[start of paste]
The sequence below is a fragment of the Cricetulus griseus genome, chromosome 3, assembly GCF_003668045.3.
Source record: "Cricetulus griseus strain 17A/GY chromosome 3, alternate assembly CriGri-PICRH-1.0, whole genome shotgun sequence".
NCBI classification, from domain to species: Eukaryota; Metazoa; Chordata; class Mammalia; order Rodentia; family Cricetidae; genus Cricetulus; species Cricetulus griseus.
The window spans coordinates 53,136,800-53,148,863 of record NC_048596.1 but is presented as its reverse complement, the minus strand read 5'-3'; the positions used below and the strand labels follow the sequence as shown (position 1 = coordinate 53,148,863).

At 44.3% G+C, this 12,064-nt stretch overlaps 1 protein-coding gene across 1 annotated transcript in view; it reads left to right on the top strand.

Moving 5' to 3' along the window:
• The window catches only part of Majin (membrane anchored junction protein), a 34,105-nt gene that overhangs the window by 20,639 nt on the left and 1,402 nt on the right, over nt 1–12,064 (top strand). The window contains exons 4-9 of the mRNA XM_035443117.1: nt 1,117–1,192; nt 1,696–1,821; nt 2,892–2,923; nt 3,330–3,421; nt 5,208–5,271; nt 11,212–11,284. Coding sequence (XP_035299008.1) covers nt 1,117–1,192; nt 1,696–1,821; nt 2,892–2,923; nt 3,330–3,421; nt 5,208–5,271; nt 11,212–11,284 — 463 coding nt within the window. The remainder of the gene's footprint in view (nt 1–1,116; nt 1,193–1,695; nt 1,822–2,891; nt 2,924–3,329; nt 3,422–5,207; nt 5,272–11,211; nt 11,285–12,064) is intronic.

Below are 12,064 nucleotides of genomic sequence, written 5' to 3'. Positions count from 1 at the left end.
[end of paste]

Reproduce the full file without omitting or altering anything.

The sequence below is a fragment of the Cricetulus griseus genome, chromosome 3, assembly GCF_003668045.3.
Source record: "Cricetulus griseus strain 17A/GY chromosome 3, alternate assembly CriGri-PICRH-1.0, whole genome shotgun sequence".
NCBI classification, from domain to species: Eukaryota; Metazoa; Chordata; class Mammalia; order Rodentia; family Cricetidae; genus Cricetulus; species Cricetulus griseus.
The window spans coordinates 53,136,800-53,148,863 of record NC_048596.1 but is presented as its reverse complement, the minus strand read 5'-3'; the positions used below and the strand labels follow the sequence as shown (position 1 = coordinate 53,148,863).

At 44.3% G+C, this 12,064-nt stretch overlaps 1 protein-coding gene across 1 annotated transcript in view; it reads left to right on the top strand.

Moving 5' to 3' along the window:
• The window catches only part of Majin (membrane anchored junction protein), a 34,105-nt gene that overhangs the window by 20,639 nt on the left and 1,402 nt on the right, over nt 1–12,064 (top strand). The window contains exons 4-9 of the mRNA XM_035443117.1: nt 1,117–1,192; nt 1,696–1,821; nt 2,892–2,923; nt 3,330–3,421; nt 5,208–5,271; nt 11,212–11,284. Coding sequence (XP_035299008.1) covers nt 1,117–1,192; nt 1,696–1,821; nt 2,892–2,923; nt 3,330–3,421; nt 5,208–5,271; nt 11,212–11,284 — 463 coding nt within the window. The remainder of the gene's footprint in view (nt 1–1,116; nt 1,193–1,695; nt 1,822–2,891; nt 2,924–3,329; nt 3,422–5,207; nt 5,272–11,211; nt 11,285–12,064) is intronic.

Below are 12,064 nucleotides of genomic sequence, written 5' to 3'. Positions count from 1 at the left end.